20 January 2015
With freezing temperatures taking an icy grip of the country, households are being urged by the Consumer Council for Water to act now to avoid the risk of a burst water pipe.
Cold snaps, like the one currently sweeping the UK, increase the risk of water pipes becoming frozen with potentially costly and disruptive consequences.
According to CCWater research fewer than half of us have taken steps to wrap up our pipes, which is why the water watchdog is calling on households to act now by lagging the pipework in their home.
Dame Yve Buckland, chair of CCWater, said: “Not only do we need to wrap up warm in our winter woollies – our water pipes need protecting from the cold too.
“Leaving pipes exposed to freezing weather can have miserable consequences so don’t take the risk. Lagging your pipes will give you peace of mind throughout the winter.”
CCWater research in 2013 revealed only 46 per cent of water customers took steps to avoid frozen pipes – down from 55 per cent in 2012.1
Young people aged 24 to 35 are most at risk of not being properly prepared, while one in five water customers have no idea what to do if a pipe freezes in their home.2
Problems with pipes in our own homes are our responsibility so it’s worth taking time to check they are well insulated.
Even if you live in a rented property it’s also worth investigating whether they have been lagged by the landlord, as a burst pipe could end up wrecking your possessions.
By following our simple advice you can reduce the risk of being caught cold by a burst pipe:
# Get your pipes and water tanks insulated – visit your local DIY store or shop on line for a variety of products that can help.
# Wrap bends or hard-to-get-at pipes with securely fixed strips of insulation.
# Find your stop tap – being able to turn the water off quickly could save a lot of damage.
# Insulate outside taps or turn them off at the stop tap and drain the water from them.
# Fix any dripping taps or overflows. A build-up of ice can cause a blockage.
# Get contact details of a good plumber – if you do have a problem you will want a professional on hand as quickly as possible.
# On very cold days, open the hatch to your loft to let warm air in from other parts of the house and prevent pipes from freezing.
# If you go away for a few days, leave your heating on low and set it to come on at least once every day.
What to do if you do have a problem with a frozen pipe:
• Find your stop tap and turn it off.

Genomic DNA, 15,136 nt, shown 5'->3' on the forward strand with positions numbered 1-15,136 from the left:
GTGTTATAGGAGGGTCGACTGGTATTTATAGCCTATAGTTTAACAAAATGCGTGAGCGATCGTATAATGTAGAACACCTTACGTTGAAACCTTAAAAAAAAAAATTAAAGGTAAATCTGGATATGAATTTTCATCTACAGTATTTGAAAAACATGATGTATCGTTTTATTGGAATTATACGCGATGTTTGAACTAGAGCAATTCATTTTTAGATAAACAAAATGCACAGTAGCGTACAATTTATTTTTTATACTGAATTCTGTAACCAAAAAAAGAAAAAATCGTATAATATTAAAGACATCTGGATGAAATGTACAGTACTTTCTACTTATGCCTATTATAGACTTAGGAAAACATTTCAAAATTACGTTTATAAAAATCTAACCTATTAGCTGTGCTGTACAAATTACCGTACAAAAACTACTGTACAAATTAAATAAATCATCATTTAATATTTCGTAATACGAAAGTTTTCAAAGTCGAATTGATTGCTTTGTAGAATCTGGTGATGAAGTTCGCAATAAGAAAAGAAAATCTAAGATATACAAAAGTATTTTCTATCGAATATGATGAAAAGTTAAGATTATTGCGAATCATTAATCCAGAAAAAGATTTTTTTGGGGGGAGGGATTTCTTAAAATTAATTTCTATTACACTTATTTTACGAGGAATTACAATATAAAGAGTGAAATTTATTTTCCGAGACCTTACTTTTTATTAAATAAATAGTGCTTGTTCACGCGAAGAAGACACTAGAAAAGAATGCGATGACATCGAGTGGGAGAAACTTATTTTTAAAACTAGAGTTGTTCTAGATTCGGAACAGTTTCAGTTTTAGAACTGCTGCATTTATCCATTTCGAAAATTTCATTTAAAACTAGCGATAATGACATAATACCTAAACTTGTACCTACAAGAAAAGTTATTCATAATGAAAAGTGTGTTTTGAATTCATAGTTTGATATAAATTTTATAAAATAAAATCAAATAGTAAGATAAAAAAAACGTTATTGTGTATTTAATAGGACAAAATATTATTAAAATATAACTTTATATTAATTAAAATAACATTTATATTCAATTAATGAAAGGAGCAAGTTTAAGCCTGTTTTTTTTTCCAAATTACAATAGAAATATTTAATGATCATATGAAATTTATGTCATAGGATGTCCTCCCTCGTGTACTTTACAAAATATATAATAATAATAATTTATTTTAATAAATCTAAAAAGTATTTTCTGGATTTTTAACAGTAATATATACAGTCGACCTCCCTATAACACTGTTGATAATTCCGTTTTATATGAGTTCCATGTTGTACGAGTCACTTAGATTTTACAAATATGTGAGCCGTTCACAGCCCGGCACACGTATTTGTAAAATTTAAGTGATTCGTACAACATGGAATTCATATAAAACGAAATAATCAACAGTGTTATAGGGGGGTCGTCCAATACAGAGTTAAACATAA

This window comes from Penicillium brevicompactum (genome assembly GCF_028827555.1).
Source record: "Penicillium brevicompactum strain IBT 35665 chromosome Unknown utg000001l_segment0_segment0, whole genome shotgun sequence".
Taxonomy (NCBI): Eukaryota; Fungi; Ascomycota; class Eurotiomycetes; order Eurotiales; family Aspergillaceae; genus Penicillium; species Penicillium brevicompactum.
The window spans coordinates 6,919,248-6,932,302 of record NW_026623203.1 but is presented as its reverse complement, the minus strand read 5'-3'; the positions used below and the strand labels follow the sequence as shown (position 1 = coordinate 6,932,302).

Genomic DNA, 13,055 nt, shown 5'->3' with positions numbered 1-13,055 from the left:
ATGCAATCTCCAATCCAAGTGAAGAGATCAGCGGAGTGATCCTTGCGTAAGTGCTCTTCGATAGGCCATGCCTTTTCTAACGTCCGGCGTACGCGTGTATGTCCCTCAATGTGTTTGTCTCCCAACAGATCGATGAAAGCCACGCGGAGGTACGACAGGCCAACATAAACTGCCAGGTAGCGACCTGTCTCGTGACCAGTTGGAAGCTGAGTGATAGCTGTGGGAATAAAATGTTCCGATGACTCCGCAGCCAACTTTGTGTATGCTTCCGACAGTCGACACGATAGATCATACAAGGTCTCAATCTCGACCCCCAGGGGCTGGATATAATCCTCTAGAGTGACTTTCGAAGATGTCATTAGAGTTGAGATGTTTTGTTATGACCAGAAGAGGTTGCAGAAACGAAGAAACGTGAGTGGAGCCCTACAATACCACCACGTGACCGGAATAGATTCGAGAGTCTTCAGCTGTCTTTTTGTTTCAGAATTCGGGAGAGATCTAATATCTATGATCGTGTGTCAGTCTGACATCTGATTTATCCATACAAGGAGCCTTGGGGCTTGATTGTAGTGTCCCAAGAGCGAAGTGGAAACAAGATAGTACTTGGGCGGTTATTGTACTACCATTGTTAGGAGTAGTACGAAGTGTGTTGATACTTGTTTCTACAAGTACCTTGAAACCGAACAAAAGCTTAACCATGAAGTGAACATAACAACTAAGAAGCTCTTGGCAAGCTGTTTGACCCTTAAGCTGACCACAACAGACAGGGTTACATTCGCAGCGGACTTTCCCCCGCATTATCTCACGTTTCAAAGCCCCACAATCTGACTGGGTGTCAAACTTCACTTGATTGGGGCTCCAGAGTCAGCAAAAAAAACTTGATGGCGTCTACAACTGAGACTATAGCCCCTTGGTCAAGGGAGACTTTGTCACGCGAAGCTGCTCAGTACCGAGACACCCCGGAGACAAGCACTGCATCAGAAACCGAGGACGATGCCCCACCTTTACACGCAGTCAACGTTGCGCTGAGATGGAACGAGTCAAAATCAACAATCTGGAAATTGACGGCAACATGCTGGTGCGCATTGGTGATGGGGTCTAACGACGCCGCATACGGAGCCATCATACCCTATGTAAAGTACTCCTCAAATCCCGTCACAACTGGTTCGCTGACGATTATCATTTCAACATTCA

• Make sure any nearby cold taps are turned on, to allow the water to escape when it thaws.
• Don′t turn hot taps on until the central heating is switched off.
• Do what you can to protect or remove anything which might be damaged if the pipe bursts when the water thaws.
• Check all visible pipes for damage or evidence of freezing.
• If you can identify which pipe is frozen apply a hot water bottle or hot wet towel.
• If you notice a leak once the water has thawed and pressure in the pipe has built up again, turn off the stop tap and call a plumber. You may want to check the WaterSafe website for a list of registered plumbers.
Many water companies’ websites also feature great advice to prepare you for winter.
Notes for editors
1 Taken from ‘Water Matters: Household customers’ views on their water and sewerage services 2013’
2 Taken from the 2012 YouGov research report - commissioned by CCWater – ‘Research into domestic customers and SMEs preparedness for winter’
The Consumer Council for Water:
• Was set up in October 2005 to represent water consumers in England and Wales
• Costs each water customer an average of 21p per year
• Gained over £1billion from water companies in reduced prices and extra investments
• Has helped more than 300,000 customers with complaints or enquiries about water and sewerage services
• Has to date secured over £18 million in compensation and rebates for customers
• Is a non-departmental public body sponsored by the Department of Environment, Food and Rural Affairs and the Welsh Government
• Has a committee for Wales and four regional committees in England
• Website: www.ccwater.org.uk
• Follow us on Twitter - @WaterWatchdog